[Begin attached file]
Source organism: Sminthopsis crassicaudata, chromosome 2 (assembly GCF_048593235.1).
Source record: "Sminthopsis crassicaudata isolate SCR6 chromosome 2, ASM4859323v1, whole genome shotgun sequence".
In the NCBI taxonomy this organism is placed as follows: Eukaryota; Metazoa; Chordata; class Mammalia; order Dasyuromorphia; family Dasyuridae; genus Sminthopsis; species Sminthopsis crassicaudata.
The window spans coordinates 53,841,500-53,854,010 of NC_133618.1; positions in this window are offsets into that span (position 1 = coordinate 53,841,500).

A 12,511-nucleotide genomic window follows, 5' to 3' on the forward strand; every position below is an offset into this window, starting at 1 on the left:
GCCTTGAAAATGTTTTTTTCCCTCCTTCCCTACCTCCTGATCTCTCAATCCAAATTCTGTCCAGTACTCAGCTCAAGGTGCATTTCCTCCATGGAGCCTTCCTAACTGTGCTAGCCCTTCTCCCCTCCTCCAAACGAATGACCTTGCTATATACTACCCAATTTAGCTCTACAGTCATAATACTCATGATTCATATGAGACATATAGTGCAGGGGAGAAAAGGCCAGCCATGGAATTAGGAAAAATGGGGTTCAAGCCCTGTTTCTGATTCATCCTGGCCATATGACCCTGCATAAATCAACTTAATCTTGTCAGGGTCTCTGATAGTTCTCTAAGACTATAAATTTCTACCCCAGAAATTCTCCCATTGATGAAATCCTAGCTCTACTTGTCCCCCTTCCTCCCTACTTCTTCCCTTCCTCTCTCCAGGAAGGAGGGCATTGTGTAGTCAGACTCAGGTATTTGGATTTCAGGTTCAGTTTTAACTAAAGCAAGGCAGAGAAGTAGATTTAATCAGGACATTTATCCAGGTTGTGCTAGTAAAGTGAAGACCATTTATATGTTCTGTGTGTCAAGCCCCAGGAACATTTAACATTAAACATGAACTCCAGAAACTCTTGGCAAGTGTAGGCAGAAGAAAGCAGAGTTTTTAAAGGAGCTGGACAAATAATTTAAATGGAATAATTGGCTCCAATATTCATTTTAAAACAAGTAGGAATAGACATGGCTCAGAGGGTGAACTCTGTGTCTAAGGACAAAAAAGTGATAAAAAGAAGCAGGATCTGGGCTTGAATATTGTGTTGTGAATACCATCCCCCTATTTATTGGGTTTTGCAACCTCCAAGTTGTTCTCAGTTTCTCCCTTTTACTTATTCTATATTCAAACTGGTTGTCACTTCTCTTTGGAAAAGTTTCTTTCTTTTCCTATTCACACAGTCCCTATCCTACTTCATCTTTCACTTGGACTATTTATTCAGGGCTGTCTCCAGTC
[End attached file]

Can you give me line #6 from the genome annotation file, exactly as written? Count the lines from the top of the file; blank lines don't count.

GCCTTGAAAATGTTTTTTTCCCTCCTTCCCTACCTCCTGATCTCTCAATCCAAATTCTGTCCAGTACTCAGCTCAAGGTGCATTTCCTCCATGGAGCCTTCCTAACTGTGCTAGCCCTTCTCCCCTCCTCCAAACGAATGACCTTGCTATATACTACCCAATTTAGCTCTACAGTCATAATACTCATGATTCATATGAGACATATAGTGCAGGGGAGAAAAGGCCAGCCATGGAATTAGGAAAAATGGGGTTCAAGCCCTGTTTCTGATTCATCCTGGCCATATGACCCTGCATAAATCAACTTAATCTTGTCAGGGTCTCTGATAGTTCTCTAAGACTATAAATTTCTACCCCAGAAATTCTCCCATTGATGAAATCCTAGCTCTACTTGTCCCCCTTCCTCCCTACTTCTTCCCTTCCTCTCTCCAGGAAGGAGGGCATTGTGTAGTCAGACTCAGGTATTTGGATTTCAGGTTCAGTTTTAACTAAAGCAAGGCAGAGAAGTAGATTTAATCAGGACATTTATCCAGGTTGTGCTAGTAAAGTGAAGACCATTTATATGTTCTGTGTGTCAAGCCCCAGGAACATTTAACATTAAACATGAACTCCAGAAACTCTTGGCAAGTGTAGGCAGAAGAAAGCAGAGTTTTTAAAGGAGCTGGACAAATAATTTAAATGGAATAATTGGCTCCAATATTCATTTTAAAACAAGTAGGAATAGACATGGCTCAGAGGGTGAACTCTGTGTCTAAGGACAAAAAAGTGATAAAAAGAAGCAGGATCTGGGCTTGAATATTGTGTTGTGAATACCATCCCCCTATTTATTGGGTTTTGCAACCTCCAAGTTGTTCTCAGTTTCTCCCTTTTACTTATTCTATATTCAAACTGGTTGTCACTTCTCTTTGGAAAAGTTTCTTTCTTTTCCTATTCACACAGTCCCTATCCTACTTCATCTTTCACTTGGACTATTTATTCAGGGCTGTCTCCAGTC